We use the term elementary function for any function that can be expressed in terms of a finite composition of polynomials, exponentials, and inverses of the same (roughly speaking). So it includes logs, and roots, trig and hyperbolic by combining exponentials (and passing to complex numbers), and inverses of those, etc. The way I explain it to students is, “If you can evaluate it on a standard scientific calculator, it's an elementary function.” I second the recommendation of Brian's article.

This is a pretty good place to draw the line if you're teaching an undergrad calculus course. Other functions can be “admitted” when their need comes up in more advanced courses.

• I wonder why this answer got downvoted? – Brian Tung Jan 27 '17 at 19:52
• @BrianTung So do I – Mark Bennet Jan 27 '17 at 19:53
• The downvote is not mine, but I wouldn't talk about scientific calculators; many standard ones do not support complex numbers, let alone complex exponentiation. And the one I use most frequently (Casio fx 991MS) has a numerical integration capability, so not elementary. Haha.. – user21820 Jan 28 '17 at 2:22
• I am not worried about the downvote. Even without complex numbers you can program all the elementary functions into a calculator, because it has buttons for them. When we get to erf I explain that it's no less a function; it just doesn't have a button on the calculator. – Matthew Leingang Jan 29 '17 at 11:38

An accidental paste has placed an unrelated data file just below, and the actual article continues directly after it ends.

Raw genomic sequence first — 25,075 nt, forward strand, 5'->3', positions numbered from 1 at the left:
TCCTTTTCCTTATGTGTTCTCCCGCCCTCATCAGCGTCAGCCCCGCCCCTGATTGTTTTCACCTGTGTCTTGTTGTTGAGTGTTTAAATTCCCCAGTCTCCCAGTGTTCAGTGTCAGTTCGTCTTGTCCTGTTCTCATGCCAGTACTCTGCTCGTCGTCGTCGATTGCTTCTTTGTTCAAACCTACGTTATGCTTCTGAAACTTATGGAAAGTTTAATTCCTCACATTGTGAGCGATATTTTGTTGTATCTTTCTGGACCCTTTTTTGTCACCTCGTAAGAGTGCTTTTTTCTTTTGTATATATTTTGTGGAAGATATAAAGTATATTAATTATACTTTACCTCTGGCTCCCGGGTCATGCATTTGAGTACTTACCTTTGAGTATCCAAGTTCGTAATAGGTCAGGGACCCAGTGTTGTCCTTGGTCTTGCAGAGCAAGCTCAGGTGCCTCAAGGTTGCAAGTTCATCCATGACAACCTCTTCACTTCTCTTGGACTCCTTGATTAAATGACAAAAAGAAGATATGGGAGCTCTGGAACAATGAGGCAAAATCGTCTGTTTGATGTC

Here is my two cents on the topic:

There are three distinct types of "known" functions. I will evaluate each case separately, and show how we build up our "set of functions"

1. Elementary Functions

The elementary functions are given a special category because they share special properties (*cough* mumbles something about differential field *cough*) Fundamentally, an elementary functions is anything involving addition, multiplication, and exponentiation, along with the inverses (when working in $\mathbb{C}$). We can (finitely) compose these operations to get new elementary functions - for example, $\sin(2x) - 5$ can be broken up into

• $\sin(x)$, which is defined as the imaginary part of a complex exponential involving multiplication
• $2x$, which is a mulitiplication composed into $\sin(x)$
• $-5$, the addition of the additive inverse of $5$ the expression above.

Once we start messing with compositions or operators outside of this list we encounter issues. A simple is example is $\int \frac{e^x}{x}\mathrm{d}x$, which is not in our list. Finding a way to include this into our list of functions, we get: